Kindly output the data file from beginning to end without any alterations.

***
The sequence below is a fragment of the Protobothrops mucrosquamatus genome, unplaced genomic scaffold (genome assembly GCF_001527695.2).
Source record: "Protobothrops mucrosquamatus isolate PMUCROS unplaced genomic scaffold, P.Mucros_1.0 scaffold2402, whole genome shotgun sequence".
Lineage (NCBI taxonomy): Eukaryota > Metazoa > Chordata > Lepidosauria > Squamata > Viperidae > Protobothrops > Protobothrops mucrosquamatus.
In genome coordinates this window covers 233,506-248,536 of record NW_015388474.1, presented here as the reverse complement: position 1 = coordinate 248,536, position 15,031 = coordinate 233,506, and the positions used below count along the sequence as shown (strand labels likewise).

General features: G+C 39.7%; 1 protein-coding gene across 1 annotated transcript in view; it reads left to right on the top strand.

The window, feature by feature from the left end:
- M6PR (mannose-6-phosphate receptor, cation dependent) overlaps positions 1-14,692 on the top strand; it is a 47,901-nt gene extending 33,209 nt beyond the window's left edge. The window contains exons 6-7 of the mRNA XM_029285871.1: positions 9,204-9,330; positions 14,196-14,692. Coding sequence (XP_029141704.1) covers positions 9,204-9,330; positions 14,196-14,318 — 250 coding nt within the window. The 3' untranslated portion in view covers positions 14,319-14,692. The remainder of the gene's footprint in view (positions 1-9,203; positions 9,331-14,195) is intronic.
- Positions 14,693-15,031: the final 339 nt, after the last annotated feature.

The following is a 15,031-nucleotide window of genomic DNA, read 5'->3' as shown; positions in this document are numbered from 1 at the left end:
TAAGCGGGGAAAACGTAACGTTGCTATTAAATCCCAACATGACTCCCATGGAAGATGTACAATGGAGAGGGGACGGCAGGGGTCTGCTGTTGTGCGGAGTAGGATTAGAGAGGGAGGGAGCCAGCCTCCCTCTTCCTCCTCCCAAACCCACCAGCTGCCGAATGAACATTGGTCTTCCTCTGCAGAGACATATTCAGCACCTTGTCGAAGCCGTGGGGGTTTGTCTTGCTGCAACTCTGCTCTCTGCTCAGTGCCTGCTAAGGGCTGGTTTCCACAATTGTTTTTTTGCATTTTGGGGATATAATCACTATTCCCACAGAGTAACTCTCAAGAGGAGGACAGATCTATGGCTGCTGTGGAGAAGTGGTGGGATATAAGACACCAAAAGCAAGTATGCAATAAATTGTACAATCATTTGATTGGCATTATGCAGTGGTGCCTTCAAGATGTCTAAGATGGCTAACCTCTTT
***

The sequence below is a fragment of the Protobothrops mucrosquamatus genome, unplaced genomic scaffold (genome assembly GCF_001527695.2).
Source record: "Protobothrops mucrosquamatus isolate PMUCROS unplaced genomic scaffold, P.Mucros_1.0 scaffold2402, whole genome shotgun sequence".
Lineage (NCBI taxonomy): Eukaryota > Metazoa > Chordata > Lepidosauria > Squamata > Viperidae > Protobothrops > Protobothrops mucrosquamatus.
In genome coordinates this window covers 233,506-248,536 of record NW_015388474.1, presented here as the reverse complement: position 1 = coordinate 248,536, position 15,031 = coordinate 233,506, and the positions used below count along the sequence as shown (strand labels likewise).

General features: G+C 39.7%; 1 protein-coding gene across 1 annotated transcript in view; it reads left to right on the top strand.

The window, feature by feature from the left end:
- M6PR (mannose-6-phosphate receptor, cation dependent) overlaps positions 1-14,692 on the top strand; it is a 47,901-nt gene extending 33,209 nt beyond the window's left edge. The window contains exons 6-7 of the mRNA XM_029285871.1: positions 9,204-9,330; positions 14,196-14,692. Coding sequence (XP_029141704.1) covers positions 9,204-9,330; positions 14,196-14,318 — 250 coding nt within the window. The 3' untranslated portion in view covers positions 14,319-14,692. The remainder of the gene's footprint in view (positions 1-9,203; positions 9,331-14,195) is intronic.
- Positions 14,693-15,031: the final 339 nt, after the last annotated feature.

The following is a 15,031-nucleotide window of genomic DNA, read 5'->3' as shown; positions in this document are numbered from 1 at the left end:
TAAGCGGGGAAAACGTAACGTTGCTATTAAATCCCAACATGACTCCCATGGAAGATGTACAATGGAGAGGGGACGGCAGGGGTCTGCTGTTGTGCGGAGTAGGATTAGAGAGGGAGGGAGCCAGCCTCCCTCTTCCTCCTCCCAAACCCACCAGCTGCCGAATGAACATTGGTCTTCCTCTGCAGAGACATATTCAGCACCTTGTCGAAGCCGTGGGGGTTTGTCTTGCTGCAACTCTGCTCTCTGCTCAGTGCCTGCTAAGGGCTGGTTTCCACAATTGTTTTTTTGCATTTTGGGGATATAATCACTATTCCCACAGAGTAACTCTCAAGAGGAGGACAGATCTATGGCTGCTGTGGAGAAGTGGTGGGATATAAGACACCAAAAGCAAGTATGCAATAAATTGTACAATCATTTGATTGGCATTATGCAGTGGTGCCTTCAAGATGTCTAAGATGGCTAACCTCTTT